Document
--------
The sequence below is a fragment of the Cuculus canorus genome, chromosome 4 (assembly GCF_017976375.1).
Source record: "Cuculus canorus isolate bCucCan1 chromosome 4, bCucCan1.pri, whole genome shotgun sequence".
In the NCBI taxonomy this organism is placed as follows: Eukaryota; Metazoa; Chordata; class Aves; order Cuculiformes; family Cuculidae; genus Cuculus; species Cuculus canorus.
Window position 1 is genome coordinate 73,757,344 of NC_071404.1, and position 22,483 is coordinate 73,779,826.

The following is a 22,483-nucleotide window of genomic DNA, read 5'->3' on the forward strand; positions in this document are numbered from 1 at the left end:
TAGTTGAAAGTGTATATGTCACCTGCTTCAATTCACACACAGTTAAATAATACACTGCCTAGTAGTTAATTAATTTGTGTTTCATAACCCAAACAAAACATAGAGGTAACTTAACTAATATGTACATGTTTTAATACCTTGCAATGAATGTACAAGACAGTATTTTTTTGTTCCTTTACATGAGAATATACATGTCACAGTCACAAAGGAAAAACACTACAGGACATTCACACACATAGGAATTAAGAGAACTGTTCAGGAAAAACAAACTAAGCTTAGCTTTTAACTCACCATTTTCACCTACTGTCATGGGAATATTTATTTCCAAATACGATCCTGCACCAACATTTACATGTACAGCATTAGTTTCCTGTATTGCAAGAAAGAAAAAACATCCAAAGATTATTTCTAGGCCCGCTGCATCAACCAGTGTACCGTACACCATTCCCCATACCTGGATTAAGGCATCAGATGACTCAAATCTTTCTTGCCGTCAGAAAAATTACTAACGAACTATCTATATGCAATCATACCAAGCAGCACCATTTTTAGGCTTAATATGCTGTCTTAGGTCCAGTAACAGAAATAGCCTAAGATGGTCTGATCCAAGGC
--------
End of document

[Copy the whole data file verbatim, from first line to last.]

The sequence below is a fragment of the Cuculus canorus genome, chromosome 4 (assembly GCF_017976375.1).
Source record: "Cuculus canorus isolate bCucCan1 chromosome 4, bCucCan1.pri, whole genome shotgun sequence".
In the NCBI taxonomy this organism is placed as follows: Eukaryota; Metazoa; Chordata; class Aves; order Cuculiformes; family Cuculidae; genus Cuculus; species Cuculus canorus.
Window position 1 is genome coordinate 73,757,344 of NC_071404.1, and position 22,483 is coordinate 73,779,826.

The following is a 22,483-nucleotide window of genomic DNA, read 5'->3' on the forward strand; positions in this document are numbered from 1 at the left end:
TAGTTGAAAGTGTATATGTCACCTGCTTCAATTCACACACAGTTAAATAATACACTGCCTAGTAGTTAATTAATTTGTGTTTCATAACCCAAACAAAACATAGAGGTAACTTAACTAATATGTACATGTTTTAATACCTTGCAATGAATGTACAAGACAGTATTTTTTTGTTCCTTTACATGAGAATATACATGTCACAGTCACAAAGGAAAAACACTACAGGACATTCACACACATAGGAATTAAGAGAACTGTTCAGGAAAAACAAACTAAGCTTAGCTTTTAACTCACCATTTTCACCTACTGTCATGGGAATATTTATTTCCAAATACGATCCTGCACCAACATTTACATGTACAGCATTAGTTTCCTGTATTGCAAGAAAGAAAAAACATCCAAAGATTATTTCTAGGCCCGCTGCATCAACCAGTGTACCGTACACCATTCCCCATACCTGGATTAAGGCATCAGATGACTCAAATCTTTCTTGCCGTCAGAAAAATTACTAACGAACTATCTATATGCAATCATACCAAGCAGCACCATTTTTAGGCTTAATATGCTGTCTTAGGTCCAGTAACAGAAATAGCCTAAGATGGTCTGATCCAAGGC